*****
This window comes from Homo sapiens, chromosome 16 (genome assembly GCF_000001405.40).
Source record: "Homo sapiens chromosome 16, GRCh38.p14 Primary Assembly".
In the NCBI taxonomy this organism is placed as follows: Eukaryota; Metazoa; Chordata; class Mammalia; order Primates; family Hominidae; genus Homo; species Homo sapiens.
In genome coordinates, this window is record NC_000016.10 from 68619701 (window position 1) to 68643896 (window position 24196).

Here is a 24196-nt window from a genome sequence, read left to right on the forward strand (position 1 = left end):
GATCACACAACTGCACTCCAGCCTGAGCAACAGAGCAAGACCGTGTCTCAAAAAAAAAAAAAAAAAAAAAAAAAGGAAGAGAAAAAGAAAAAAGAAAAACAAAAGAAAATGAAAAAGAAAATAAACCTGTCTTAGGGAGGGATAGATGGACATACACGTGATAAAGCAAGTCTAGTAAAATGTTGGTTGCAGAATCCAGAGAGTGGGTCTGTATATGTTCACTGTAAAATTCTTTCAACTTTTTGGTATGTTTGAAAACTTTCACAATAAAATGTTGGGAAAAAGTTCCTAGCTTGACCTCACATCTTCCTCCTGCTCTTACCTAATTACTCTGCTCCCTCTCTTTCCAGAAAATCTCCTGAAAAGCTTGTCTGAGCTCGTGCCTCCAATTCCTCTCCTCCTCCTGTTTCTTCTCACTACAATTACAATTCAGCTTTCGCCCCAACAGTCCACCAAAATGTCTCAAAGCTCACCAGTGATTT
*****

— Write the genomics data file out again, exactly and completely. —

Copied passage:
This window comes from Homo sapiens, chromosome 16 (genome assembly GCF_000001405.40).
Source record: "Homo sapiens chromosome 16, GRCh38.p14 Primary Assembly".
In the NCBI taxonomy this organism is placed as follows: Eukaryota; Metazoa; Chordata; class Mammalia; order Primates; family Hominidae; genus Homo; species Homo sapiens.
In genome coordinates, this window is record NC_000016.10 from 68619701 (window position 1) to 68643896 (window position 24196).

Here is a 24196-nt window from a genome sequence, read left to right on the forward strand (position 1 = left end):
GATCACACAACTGCACTCCAGCCTGAGCAACAGAGCAAGACCGTGTCTCAAAAAAAAAAAAAAAAAAAAAAAAAGGAAGAGAAAAAGAAAAAAGAAAAACAAAAGAAAATGAAAAAGAAAATAAACCTGTCTTAGGGAGGGATAGATGGACATACACGTGATAAAGCAAGTCTAGTAAAATGTTGGTTGCAGAATCCAGAGAGTGGGTCTGTATATGTTCACTGTAAAATTCTTTCAACTTTTTGGTATGTTTGAAAACTTTCACAATAAAATGTTGGGAAAAAGTTCCTAGCTTGACCTCACATCTTCCTCCTGCTCTTACCTAATTACTCTGCTCCCTCTCTTTCCAGAAAATCTCCTGAAAAGCTTGTCTGAGCTCGTGCCTCCAATTCCTCTCCTCCTCCTGTTTCTTCTCACTACAATTACAATTCAGCTTTCGCCCCAACAGTCCACCAAAATGTCTCAAAGCTCACCAGTGATTT